Moshe Halbertal and the Goldstone Report

January 19, 2010

pulseMoshe Halbertal’s article The Goldstone Illusion published in the New Republic on 6 November has become the touchstone for many seeking to defend Israel’s war on Gaza. Previous postings on this website have carried critiques by the Magnes Zionist and by eight of Halbertal’s former students, as well as by David Shulman. Here we draw attention to a more substantial critique published on 6 January 2010 in the online magazine Pulse by Jerome Slater, under the title Moshe Halbertal and the Goldstone Report.

The arguments Slater is evaluating

I begin here with Moshe Halbertal’s attack on the Goldstone Commission (“The Goldstone Illusion“) in the November 6th issue of New Republic. Halbertal is a Harvard PhD, a professor of Jewish thought and philosophy at Hebrew University, the author of a number of books on those subjects, and a former visiting professor at Harvard Law School. In light of those impressive credentials, together with the surface appearance of moderation and sophistication in Halbertal’s argument, his attack has received wide and generally respectful attention.

Halbertal has four main arguments against the Goldstone Commission. First, he charges that in several ways it was biased against Israel. Second, he strongly suggests that by ignoring the allegedly new threat of “asymmetrical warfare,” the Commission undercut Israel’s right of self-defense. Third, he claims that Israel is a victim of double-standards, on the grounds that the allegedly unintended civilian casualties in Gaza were far less than those caused by U.S. actions in Afghanistan as well as by the US/Nato bombing of Serbia in the 1990s, neither of which have led to international condemnation. Finally, in the article’s longest section Halbertal charges that the Commission’s discussion of Israeli violations of human rights and war crimes are “false,” “slanderous,” and “the weakest, the most biased, and the most outrageous” part of its report.

Here is a very brief summary of Slater’s response; it is worth looking at the full article for a detailed examination and engagement with Halbertal’s  argument:

Slater establishes, among other things, that Goldstone did not exceed his revised mandate by looking into the wider context of the military operations; that (as Jeremiah Haber has already put it), Halbertal’s accusation that the Israeli version of events is not examined is “simply false….the Israeli version of events is on every page, culled from official reports, news reports, and websites”’ that the Commission did not ignore Hamas, nor did it deny Israel its right to self-defence.

Slater points out that “asymmetrical warfare” is hardly new ‘for it is merely the current jargon for guerrilla warfare, in which poorly-armed insurgents rise up against much more powerful state armies, necessitating that they don’t make themselves easy targets’ and that ‘The obvious “alternative” to present Israeli policy is for it to end its occupation and repression of the Palestinians and allow the creation of a genuinely independent and viable state in the 23% of historical Palestine that remained after the end of the 1948 Arab-Israeli war. However, Halbertal considers that to be “an extreme position,” held in Israel only by “the radical left.”’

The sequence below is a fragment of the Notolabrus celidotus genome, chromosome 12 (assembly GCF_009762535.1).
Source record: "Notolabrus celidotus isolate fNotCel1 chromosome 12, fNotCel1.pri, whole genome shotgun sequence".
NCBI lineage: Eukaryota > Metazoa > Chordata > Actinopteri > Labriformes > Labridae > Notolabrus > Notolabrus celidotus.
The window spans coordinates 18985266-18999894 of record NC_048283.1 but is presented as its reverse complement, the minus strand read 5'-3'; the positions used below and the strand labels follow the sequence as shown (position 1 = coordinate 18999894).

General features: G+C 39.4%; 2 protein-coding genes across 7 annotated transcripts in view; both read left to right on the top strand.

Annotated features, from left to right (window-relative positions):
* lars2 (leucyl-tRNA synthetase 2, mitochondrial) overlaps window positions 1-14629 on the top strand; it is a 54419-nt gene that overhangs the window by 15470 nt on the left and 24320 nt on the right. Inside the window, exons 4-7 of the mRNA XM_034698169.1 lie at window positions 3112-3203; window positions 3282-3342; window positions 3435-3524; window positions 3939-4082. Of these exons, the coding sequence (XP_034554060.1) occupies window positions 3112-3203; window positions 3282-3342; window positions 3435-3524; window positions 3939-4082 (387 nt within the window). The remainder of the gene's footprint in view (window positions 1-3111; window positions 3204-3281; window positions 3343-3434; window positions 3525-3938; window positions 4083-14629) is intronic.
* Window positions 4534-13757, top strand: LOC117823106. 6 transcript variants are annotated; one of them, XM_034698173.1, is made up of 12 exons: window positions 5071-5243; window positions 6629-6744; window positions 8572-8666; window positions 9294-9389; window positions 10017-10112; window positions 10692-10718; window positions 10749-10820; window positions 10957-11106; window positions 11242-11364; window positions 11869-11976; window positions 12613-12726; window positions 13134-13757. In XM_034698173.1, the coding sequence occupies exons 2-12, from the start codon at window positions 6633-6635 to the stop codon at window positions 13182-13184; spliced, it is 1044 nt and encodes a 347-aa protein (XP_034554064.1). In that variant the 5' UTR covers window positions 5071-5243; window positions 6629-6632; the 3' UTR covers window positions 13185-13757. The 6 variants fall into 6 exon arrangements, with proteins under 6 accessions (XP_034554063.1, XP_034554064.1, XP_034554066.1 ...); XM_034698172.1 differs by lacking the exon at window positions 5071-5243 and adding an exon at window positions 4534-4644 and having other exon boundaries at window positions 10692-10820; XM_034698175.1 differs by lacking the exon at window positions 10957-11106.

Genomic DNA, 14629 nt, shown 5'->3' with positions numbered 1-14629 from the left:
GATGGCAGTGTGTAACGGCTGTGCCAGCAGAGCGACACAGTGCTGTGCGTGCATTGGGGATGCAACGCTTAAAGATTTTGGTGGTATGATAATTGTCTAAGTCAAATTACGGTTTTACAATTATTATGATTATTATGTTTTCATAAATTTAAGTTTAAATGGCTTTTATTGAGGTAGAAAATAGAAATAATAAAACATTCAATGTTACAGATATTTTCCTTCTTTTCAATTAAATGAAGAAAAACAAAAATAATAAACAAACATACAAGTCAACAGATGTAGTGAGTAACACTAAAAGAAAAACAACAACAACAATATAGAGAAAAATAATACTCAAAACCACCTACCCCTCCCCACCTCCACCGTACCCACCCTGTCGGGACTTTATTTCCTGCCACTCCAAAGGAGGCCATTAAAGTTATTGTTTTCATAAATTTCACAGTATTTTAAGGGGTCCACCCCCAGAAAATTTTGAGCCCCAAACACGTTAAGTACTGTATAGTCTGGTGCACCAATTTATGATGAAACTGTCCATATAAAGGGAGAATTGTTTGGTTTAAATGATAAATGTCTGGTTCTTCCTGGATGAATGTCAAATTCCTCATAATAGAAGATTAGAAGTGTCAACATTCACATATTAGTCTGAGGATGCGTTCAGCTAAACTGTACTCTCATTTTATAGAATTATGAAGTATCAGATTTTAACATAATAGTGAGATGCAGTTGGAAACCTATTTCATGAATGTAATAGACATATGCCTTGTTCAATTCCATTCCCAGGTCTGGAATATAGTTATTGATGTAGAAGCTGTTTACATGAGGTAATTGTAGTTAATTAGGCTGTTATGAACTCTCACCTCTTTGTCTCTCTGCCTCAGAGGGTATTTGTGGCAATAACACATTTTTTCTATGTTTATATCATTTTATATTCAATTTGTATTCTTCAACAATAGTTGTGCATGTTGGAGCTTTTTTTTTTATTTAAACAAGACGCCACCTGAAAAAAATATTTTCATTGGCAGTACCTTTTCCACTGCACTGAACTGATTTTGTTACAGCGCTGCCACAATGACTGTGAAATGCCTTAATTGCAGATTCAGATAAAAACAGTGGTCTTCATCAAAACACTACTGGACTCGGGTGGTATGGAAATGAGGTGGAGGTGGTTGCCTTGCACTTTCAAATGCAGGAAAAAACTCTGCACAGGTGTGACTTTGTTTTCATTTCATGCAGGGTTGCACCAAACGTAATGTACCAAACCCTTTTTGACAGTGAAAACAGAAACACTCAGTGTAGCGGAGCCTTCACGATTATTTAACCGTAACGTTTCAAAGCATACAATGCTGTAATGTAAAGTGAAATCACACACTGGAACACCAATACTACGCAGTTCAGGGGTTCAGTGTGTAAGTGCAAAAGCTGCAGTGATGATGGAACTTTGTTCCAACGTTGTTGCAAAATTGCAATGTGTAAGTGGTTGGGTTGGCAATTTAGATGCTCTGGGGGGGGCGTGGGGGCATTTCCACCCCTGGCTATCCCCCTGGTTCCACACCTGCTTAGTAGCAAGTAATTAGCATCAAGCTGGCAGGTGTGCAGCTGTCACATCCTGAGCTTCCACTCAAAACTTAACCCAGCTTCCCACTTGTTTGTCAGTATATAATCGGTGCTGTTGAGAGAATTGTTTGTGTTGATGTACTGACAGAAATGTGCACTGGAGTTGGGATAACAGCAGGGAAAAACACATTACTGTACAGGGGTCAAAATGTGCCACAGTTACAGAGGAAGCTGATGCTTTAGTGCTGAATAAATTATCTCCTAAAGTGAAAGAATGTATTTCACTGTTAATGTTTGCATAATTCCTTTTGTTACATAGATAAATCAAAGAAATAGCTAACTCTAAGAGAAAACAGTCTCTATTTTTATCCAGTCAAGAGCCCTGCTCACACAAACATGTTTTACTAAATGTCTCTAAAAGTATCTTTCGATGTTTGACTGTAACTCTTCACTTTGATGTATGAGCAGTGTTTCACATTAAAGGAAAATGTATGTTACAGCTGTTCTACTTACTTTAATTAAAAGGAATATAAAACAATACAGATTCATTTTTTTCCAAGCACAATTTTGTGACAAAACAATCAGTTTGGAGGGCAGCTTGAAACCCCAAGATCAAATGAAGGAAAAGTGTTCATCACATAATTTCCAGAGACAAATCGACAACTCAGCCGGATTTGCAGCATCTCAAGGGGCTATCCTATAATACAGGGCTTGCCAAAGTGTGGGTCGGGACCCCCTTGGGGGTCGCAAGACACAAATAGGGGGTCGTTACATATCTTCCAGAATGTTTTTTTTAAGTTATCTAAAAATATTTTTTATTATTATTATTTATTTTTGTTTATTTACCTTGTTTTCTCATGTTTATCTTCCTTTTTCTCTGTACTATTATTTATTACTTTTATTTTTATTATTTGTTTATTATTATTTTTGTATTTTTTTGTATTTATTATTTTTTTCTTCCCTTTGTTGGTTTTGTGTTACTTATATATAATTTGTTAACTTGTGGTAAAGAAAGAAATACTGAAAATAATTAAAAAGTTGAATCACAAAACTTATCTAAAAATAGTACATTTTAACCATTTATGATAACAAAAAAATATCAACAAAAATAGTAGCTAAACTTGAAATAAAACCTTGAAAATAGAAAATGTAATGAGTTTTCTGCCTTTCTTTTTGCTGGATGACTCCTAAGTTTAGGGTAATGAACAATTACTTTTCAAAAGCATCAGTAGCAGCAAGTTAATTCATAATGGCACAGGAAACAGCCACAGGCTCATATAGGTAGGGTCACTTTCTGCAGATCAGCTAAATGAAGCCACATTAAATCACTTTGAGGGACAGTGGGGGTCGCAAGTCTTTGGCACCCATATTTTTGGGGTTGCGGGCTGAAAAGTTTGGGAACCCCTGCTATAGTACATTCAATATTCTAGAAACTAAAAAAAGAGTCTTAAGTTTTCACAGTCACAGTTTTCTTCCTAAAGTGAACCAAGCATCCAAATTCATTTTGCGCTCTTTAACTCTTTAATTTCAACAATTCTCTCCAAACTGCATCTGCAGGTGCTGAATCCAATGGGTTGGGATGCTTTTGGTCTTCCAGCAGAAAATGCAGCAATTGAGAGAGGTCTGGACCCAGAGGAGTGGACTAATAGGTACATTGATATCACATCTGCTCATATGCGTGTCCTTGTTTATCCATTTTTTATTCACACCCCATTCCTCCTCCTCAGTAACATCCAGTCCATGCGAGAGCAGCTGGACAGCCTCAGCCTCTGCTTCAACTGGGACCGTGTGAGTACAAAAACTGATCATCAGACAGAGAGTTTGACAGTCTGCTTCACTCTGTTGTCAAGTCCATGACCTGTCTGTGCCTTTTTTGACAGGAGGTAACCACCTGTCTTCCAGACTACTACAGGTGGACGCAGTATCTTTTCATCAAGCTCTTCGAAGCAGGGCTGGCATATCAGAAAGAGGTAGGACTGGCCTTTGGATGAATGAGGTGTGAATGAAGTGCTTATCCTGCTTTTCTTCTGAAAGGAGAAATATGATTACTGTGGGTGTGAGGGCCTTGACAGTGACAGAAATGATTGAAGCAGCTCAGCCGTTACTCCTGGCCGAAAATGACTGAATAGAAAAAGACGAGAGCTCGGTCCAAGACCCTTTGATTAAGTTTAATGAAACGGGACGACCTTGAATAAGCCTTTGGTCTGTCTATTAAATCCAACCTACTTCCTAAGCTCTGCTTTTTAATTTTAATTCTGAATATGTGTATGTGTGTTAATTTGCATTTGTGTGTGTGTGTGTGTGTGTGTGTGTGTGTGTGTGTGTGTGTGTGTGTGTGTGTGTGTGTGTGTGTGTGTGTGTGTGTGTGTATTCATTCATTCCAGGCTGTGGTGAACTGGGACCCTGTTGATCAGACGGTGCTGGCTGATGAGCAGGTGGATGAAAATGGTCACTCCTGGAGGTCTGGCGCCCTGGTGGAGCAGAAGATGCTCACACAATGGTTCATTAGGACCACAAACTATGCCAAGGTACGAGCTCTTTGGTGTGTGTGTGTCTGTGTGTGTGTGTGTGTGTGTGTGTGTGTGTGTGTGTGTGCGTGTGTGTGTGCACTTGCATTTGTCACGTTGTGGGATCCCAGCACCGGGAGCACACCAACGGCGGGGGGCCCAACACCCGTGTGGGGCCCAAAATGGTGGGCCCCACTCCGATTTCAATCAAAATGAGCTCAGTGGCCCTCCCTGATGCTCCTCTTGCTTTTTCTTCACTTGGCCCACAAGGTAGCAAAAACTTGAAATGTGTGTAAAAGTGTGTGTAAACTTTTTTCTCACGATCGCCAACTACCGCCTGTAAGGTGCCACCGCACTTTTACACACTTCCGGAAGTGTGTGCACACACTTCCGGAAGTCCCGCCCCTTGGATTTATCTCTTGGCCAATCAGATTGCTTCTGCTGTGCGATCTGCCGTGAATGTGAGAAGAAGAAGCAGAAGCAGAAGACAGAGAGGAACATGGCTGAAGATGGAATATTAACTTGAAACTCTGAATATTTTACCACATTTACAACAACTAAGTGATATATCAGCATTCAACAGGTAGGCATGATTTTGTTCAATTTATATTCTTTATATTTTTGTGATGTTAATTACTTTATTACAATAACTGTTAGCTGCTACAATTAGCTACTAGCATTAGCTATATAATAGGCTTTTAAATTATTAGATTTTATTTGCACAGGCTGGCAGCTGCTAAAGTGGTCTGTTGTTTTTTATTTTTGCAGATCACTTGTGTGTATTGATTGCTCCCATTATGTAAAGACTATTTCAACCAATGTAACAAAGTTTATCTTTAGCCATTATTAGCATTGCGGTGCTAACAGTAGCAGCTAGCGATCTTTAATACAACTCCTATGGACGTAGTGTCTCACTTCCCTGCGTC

Slater also looks at the principle of ‘last resort’ ‘ which requires that even in wars of self defense, every effort must first be made to resolve conflicts by peaceful means’ and shows convincingly that it was Israel, rather than Hamas, that torpedoed efforts to promote a ceasefire or truce and, further, that many Hamas initiatives that indicate it might have been moving towards an actual peace settlement were systematically rejected by Israel.

Slater deals at length, too, with the issue as to whether Israel deliberately targeted civilians – both what the Commission said on this question and what evidence from the past it ignored, looking in some detail at ‘the previous history of Israel’s attacks not only on crucial civilian infrastructures but on civilians directly [that] at least justifies the suspicion that it did the same in Gaza.’

Finally, Slater looks at what he terms ‘Omissions, Errors, and Understatements’ in the Report and concludes that this was not a war of self-defence for Israel and that : ‘Far from unfairly attacking Israel, in several respects the Goldstone Commission evaded or understated highly important legitimate criticisms of its behavior…’

See full articleJerome Slater is emeritus professor of political science and University Research Scholar, State University of New York at Buffalo.

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